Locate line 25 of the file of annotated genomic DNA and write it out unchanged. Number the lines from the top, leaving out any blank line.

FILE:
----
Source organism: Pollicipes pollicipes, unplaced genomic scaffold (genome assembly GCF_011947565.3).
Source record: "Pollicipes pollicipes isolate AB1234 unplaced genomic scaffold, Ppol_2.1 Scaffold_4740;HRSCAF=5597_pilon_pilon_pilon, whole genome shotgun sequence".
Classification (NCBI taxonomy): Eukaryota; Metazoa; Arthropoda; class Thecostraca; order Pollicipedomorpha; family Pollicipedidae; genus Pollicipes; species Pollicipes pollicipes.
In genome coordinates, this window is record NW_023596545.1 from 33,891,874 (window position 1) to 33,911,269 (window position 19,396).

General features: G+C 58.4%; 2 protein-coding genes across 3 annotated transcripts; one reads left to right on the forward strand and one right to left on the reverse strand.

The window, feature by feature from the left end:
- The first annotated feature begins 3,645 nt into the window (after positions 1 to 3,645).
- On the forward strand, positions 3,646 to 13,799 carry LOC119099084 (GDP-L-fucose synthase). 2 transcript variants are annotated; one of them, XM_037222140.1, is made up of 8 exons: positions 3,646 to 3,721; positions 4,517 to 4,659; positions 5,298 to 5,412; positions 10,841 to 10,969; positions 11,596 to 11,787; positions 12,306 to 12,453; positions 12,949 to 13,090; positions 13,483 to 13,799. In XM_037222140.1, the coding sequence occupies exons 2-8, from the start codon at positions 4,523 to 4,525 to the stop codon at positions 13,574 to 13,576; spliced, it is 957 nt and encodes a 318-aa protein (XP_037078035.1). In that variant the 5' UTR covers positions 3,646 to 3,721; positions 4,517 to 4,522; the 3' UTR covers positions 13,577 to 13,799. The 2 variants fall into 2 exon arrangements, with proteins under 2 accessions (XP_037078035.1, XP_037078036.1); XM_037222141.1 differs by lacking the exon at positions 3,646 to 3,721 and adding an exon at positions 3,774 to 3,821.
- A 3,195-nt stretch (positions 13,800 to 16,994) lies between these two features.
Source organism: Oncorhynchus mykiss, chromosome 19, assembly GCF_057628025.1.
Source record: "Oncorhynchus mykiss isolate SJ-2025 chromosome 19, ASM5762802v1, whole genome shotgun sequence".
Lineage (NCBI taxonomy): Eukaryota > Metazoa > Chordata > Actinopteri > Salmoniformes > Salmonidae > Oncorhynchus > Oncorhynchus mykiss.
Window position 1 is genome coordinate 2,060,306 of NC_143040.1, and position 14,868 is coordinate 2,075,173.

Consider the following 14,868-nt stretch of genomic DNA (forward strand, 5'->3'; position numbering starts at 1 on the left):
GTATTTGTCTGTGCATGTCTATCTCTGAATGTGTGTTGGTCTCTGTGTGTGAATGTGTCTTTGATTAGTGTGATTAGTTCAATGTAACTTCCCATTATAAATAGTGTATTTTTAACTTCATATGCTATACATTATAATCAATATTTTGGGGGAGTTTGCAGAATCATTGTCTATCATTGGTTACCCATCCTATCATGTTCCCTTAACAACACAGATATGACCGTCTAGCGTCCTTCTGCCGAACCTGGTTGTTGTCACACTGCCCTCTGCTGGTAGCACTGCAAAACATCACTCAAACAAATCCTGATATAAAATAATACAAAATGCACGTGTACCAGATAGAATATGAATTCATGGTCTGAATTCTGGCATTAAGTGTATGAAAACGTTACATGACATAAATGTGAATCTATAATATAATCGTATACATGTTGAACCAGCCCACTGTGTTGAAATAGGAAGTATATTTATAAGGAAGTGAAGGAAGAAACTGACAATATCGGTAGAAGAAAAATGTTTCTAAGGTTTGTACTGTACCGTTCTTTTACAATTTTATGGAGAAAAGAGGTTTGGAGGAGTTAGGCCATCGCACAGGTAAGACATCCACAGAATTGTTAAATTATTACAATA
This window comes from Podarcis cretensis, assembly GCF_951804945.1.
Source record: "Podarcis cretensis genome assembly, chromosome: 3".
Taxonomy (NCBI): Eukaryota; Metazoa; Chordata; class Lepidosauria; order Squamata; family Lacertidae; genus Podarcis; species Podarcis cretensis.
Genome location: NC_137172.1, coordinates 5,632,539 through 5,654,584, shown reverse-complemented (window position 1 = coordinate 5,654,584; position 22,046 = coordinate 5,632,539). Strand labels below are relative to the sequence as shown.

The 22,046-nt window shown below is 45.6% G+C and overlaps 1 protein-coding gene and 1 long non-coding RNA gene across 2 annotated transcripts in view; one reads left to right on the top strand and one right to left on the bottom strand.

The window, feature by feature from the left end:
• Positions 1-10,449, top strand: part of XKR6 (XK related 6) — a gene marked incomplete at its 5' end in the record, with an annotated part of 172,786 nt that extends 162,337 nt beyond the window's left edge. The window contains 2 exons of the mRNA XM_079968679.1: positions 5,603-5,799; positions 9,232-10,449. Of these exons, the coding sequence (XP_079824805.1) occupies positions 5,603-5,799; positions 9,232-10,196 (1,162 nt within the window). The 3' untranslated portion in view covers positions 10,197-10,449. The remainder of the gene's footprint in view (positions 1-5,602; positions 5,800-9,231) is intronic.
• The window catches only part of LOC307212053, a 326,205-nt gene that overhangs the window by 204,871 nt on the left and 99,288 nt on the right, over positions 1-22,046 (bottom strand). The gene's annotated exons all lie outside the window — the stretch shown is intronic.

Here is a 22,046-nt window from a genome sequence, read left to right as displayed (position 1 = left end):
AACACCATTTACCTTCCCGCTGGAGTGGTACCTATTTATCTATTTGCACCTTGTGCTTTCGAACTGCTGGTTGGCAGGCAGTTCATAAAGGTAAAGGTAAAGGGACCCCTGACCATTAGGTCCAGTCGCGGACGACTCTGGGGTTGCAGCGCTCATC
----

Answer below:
AACACCATTTACCTTCCCGCTGGAGTGGTACCTATTTATCTATTTGCACCTTGTGCTTTCGAACTGCTGGTTGGCAGGCAGTTCATAAAGGTAAAGGTAAAGGGACCCCTGACCATTAGGTCCAGTCGCGGACGACTCTGGGGTTGCAGCGCTCATC